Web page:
2017 Toyota Corolla Review

The Toyota Corolla is simultaneously one of the most loved and most hated cars on the market. Millions of people buy Corollas, yet car snobs will go on and on about how much they hate it and how boring it is.

Here’s the truth: For what it is — a budget compact sedan — the Toyota Corolla is perfectly fine, especially because it has just been refreshed for the 2017 model year. There are a lot of misconceptions we have to clear up about the 2017 Toyota Corolla.

It’s Affordable, Not Cheap

The first misconception is that we’ve all heard Corolla drivers can’t actually drive, but everyone has witnessed Range Rover drivers and can attest to the fact that these luxury SUV drivers are much worse.

In all seriousness, people will tell you that the Corolla is garbage because it feels like a cheap car, and that’s just not true either. The Corolla obviously can’t match a Lexus or even a Honda Civic in terms of swankiness, but it’s not as bad as you’ve heard especially when you remember how affordable it is.

The 2017 Toyota Corolla gets a new look that gives the sedan some personality, so it doesn’t look as cheap anymore, both inside and out. LED headlights and a backup camera are now standard, but more importantly, the Corolla gets Toyota’s safety technology package as standard as well.

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Where most other cars in this class make you pay extra for that stuff, the Corolla includes automatic emergency braking with pedestrian detection, lane departure alert with steering assist, adaptive cruise control, and automatic highbeams as standard equipment. That’s a huge deal, considering this car starts at $18,500 in the U.S. and $16,390 in Canada. Last year’s Maserati Quattroporte didn’t even have that stuff. As tested, this Corolla even comes with heated seats, a push-button start, keyless entry, auto-dimming rearview mirror, an eight-way power driver’s seat, leather-like seating, a sunroof, and navigation as options.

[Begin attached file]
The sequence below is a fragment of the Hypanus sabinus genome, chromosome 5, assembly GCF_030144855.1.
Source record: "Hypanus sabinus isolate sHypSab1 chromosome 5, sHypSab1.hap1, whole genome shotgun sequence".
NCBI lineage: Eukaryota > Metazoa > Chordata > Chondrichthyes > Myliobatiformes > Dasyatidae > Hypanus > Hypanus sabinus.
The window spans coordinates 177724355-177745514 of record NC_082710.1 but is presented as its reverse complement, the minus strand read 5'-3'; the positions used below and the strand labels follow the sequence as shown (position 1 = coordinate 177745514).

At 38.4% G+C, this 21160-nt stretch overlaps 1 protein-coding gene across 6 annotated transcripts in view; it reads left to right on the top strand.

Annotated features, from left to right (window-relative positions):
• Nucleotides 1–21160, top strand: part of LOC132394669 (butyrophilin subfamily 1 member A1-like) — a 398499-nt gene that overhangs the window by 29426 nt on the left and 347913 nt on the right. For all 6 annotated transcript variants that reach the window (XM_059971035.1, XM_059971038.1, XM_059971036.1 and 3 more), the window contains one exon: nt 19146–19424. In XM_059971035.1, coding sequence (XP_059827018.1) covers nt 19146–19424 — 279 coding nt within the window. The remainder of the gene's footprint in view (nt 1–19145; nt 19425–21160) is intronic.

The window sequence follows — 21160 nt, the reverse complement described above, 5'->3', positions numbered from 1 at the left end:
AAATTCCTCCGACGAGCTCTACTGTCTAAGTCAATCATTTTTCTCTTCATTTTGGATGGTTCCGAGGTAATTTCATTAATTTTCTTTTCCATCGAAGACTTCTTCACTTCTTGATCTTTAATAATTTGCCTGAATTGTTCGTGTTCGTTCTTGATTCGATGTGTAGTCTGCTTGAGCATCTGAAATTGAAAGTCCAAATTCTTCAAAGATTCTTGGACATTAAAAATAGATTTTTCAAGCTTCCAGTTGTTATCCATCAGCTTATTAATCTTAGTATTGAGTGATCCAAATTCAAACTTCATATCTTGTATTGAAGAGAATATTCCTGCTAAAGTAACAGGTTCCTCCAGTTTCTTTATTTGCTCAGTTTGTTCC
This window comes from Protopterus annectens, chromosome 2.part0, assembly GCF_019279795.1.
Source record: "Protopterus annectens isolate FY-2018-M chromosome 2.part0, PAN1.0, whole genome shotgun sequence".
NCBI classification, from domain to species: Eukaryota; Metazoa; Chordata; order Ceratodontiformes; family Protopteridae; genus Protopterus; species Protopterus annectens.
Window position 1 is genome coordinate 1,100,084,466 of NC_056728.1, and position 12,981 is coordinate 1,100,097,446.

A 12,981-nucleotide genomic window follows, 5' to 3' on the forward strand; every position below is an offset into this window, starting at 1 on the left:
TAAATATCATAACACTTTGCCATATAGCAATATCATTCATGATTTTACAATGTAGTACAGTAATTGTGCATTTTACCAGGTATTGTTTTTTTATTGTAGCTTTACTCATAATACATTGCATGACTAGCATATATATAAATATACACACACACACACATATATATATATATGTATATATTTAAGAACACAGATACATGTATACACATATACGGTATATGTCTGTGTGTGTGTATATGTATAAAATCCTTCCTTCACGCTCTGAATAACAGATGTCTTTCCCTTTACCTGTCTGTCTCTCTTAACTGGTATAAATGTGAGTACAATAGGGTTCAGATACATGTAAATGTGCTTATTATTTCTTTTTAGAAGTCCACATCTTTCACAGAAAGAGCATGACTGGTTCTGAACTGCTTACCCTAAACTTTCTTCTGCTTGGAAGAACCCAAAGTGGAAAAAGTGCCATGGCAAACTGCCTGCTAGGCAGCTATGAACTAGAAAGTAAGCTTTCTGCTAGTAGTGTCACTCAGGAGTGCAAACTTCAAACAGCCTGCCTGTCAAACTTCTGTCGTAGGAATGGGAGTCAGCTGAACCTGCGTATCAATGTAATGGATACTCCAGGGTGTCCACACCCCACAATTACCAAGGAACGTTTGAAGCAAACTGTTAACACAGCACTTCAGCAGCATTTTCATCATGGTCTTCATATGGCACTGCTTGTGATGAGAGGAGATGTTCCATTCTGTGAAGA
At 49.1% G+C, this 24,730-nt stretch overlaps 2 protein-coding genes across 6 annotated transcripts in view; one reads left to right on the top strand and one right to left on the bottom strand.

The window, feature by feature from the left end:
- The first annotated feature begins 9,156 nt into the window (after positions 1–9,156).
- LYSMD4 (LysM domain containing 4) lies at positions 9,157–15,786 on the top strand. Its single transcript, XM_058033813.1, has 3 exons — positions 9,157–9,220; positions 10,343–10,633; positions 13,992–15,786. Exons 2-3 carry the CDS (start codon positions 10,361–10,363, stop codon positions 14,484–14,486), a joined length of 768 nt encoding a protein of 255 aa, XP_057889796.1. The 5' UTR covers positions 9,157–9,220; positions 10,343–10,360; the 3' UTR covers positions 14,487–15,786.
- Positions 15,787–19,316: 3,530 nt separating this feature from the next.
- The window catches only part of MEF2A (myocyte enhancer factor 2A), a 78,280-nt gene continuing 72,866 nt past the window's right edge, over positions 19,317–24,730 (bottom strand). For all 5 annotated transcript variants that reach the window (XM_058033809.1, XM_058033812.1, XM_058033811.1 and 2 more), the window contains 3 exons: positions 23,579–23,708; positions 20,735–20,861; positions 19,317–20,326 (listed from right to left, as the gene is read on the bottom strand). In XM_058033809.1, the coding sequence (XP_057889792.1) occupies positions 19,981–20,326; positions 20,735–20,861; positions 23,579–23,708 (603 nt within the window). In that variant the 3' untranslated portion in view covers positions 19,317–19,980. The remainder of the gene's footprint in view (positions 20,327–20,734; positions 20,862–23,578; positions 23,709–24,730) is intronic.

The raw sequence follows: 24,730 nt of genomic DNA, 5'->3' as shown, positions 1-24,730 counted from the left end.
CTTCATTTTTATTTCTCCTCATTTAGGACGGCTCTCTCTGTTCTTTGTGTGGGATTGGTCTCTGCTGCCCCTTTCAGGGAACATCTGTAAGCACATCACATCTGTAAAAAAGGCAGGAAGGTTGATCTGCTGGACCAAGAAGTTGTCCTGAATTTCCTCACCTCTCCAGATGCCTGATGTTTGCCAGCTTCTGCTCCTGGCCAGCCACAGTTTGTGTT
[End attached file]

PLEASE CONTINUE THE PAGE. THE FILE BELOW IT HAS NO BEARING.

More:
The adaptive cruise control system doesn’t work in stop-and-go traffic and is meant exclusively for highway use, but it’s user-friendly and smooth. It works just as well as adaptive cruise systems in cars that are much more expensive. One oddity is that blind spot monitoring is not offered on the Corolla, something drivers may find more useful day to day that should be thrown in with the standard safety package.

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The 2017 Toyota Corolla also gets higher quality materials for the seats, a redesigned instrument panel with a cleaner design that looks less cheap, and fancy new circular air vents. The interior is much nicer than the Chevy Cruze, and everything in the Corolla is intuitive to use. There is no ambiguity, and there’s plenty of room in the cabin especially in the rear seats.

ALSO SEE: 2017 Chevrolet Cruze LT Hatchback Review

In terms of value, the Corolla undercuts the Civic on price while still offering more important standard features at base level. Even fully loaded, the pricing isn’t out of whack, but topline models start to step on the toes of much better, more complete cars that might offer a better driving experience or feel more luxurious.

It’s Not That Awful to Drive

That said, another misconception is that the Corolla is awful to drive, which isn’t 100 percent true either. In the city, the Corolla is actually pretty great — remember, it doesn’t provide an engaging drive, but it doesn’t need to. It’s easy and fuss-free to drive and park, it has great sightlines, and off-the-line acceleration isn’t terrible either — it gets you where you need to go without any drama. The turning radius is also nice and tight so navigating tight spaces, parking, and completing U-turns is an easy task.